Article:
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This guide walks you through creating a Data Warehouse in KX Stream. It introduces each of the basic components used in the system and some of the core frameworks they are built on. The guide builds a data warehouse from scratch for a sample use case; steps are provided for you to extend it for your own applications.

What is a data warehouse?

A data warehouse is a system of components for capturing and storing large amounts of data across varying sources and serving this data to end-clients. Tools are provided to:

  • store realtime and historical data
  • perform complex enrichment of data streams
  • serve the data to end-clients in a consolidated view

A variety of clients can be serviced by a data warehouse through a set of access frameworks; including web and downstream applications, analyst users, and reporting tools.

Warehouse architecture

In KX Stream data is typically split by age into time buckets, usually calendar days. Historical data are partitioned by date and stored on disk. The data for the current bucket uses a hybrid approach of in-memory and on-disk. The most recent data is stored in memory for fast access, with the rest saved on disk.

This is the intraday writedown approach. It protects against data volumes outgrowing available memory, especially when servicing queries and performing end of day (EOD). This approach also uses another process, the log replay, to perform the on-disk writes, which frees up database components for queries or other tasks. The diagram below shows the basic architecture.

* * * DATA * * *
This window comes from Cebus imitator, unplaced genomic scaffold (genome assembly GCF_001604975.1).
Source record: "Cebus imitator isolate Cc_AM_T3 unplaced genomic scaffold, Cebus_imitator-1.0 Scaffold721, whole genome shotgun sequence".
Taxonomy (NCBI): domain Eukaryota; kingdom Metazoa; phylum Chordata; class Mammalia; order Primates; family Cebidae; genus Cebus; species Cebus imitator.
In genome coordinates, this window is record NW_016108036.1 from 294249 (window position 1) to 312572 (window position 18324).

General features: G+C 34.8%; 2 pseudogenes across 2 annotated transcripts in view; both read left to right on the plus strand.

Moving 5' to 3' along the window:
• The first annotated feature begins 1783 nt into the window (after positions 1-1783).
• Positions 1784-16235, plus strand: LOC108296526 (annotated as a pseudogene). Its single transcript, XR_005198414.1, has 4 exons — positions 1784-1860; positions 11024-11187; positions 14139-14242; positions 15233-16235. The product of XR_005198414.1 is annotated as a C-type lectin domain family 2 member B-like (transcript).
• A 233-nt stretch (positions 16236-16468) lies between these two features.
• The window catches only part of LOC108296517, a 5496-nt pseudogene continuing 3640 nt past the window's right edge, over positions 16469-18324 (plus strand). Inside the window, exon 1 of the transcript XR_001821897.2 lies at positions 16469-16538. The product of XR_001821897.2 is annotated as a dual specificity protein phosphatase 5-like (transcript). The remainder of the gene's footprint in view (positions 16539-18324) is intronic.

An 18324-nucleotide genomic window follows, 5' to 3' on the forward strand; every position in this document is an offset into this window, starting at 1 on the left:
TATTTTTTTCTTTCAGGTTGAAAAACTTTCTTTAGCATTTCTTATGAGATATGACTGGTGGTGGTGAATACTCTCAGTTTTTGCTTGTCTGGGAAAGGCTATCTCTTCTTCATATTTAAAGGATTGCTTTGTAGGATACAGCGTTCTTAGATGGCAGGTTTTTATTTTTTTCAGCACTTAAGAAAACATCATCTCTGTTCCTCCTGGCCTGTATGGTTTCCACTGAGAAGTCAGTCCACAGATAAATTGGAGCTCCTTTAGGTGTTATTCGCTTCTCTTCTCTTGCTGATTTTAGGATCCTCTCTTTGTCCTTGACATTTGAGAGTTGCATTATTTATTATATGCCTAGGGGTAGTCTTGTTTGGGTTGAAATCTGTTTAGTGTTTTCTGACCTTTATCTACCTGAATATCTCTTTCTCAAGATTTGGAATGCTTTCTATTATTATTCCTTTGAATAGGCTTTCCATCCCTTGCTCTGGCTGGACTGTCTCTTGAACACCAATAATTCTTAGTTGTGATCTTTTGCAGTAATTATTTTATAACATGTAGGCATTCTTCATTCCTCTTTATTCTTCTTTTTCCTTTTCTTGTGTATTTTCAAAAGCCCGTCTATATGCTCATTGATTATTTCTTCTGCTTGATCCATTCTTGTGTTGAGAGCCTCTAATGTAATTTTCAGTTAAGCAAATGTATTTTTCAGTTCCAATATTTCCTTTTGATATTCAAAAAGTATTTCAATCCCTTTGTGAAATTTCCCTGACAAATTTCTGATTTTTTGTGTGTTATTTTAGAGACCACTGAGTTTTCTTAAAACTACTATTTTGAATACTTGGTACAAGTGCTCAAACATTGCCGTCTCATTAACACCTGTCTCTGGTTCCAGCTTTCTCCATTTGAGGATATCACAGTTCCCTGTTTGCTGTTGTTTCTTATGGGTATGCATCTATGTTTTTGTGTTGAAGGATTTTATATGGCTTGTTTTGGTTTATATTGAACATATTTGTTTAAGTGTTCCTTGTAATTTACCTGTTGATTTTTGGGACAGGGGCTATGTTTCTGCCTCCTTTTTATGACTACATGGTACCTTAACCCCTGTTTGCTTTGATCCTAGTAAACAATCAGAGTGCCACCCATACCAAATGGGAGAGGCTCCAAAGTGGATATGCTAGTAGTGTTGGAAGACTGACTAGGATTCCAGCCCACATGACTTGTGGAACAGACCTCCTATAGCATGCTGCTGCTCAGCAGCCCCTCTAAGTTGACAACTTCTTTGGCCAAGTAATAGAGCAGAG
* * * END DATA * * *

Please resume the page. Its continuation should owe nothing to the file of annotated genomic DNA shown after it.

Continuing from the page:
Process templates

KX Stream provides out-of-the box templates for the different roles, with hooks for you to customize their behavior.

acronym template function
TP Tickerplant acts as an entry point for streaming data; logs data streams for failover and distributes to other processes
RDB Realtime database stores realtime data in-memory for fast access
IDB Intraday database stores intraday data on-disk
HDB Historical database data store for historical data from previous windows
LR Log replay uses the logs generated by the TP to build the intraday and historical databases
RTE Realtime engine cleanses and enriches data streams


The system is a set of disparate processes; the Messaging framework lets them discover and stream data to each other.

The framework consists of servers and clients. When the clients launch, they register with the server and publish the metadata of what topics they are interested in subscribing and/or publishing to.

The server stores this metadata and matches publishers to consumers when an overlap of topics occurs. It initiates a handshake between the processes and sets up a subscription between them.

After the handshake, the clients communicate directly.


In KX Control, processes are pre-configured before they are run. The guide defines all processes as service class entities, which let you run many processes from a single definition. The components of the data warehouse can be scaled elastically in response to system load.

The service-class documentation has detail on the benefits of using this model but in short, it provides much greater scalability and flexibility.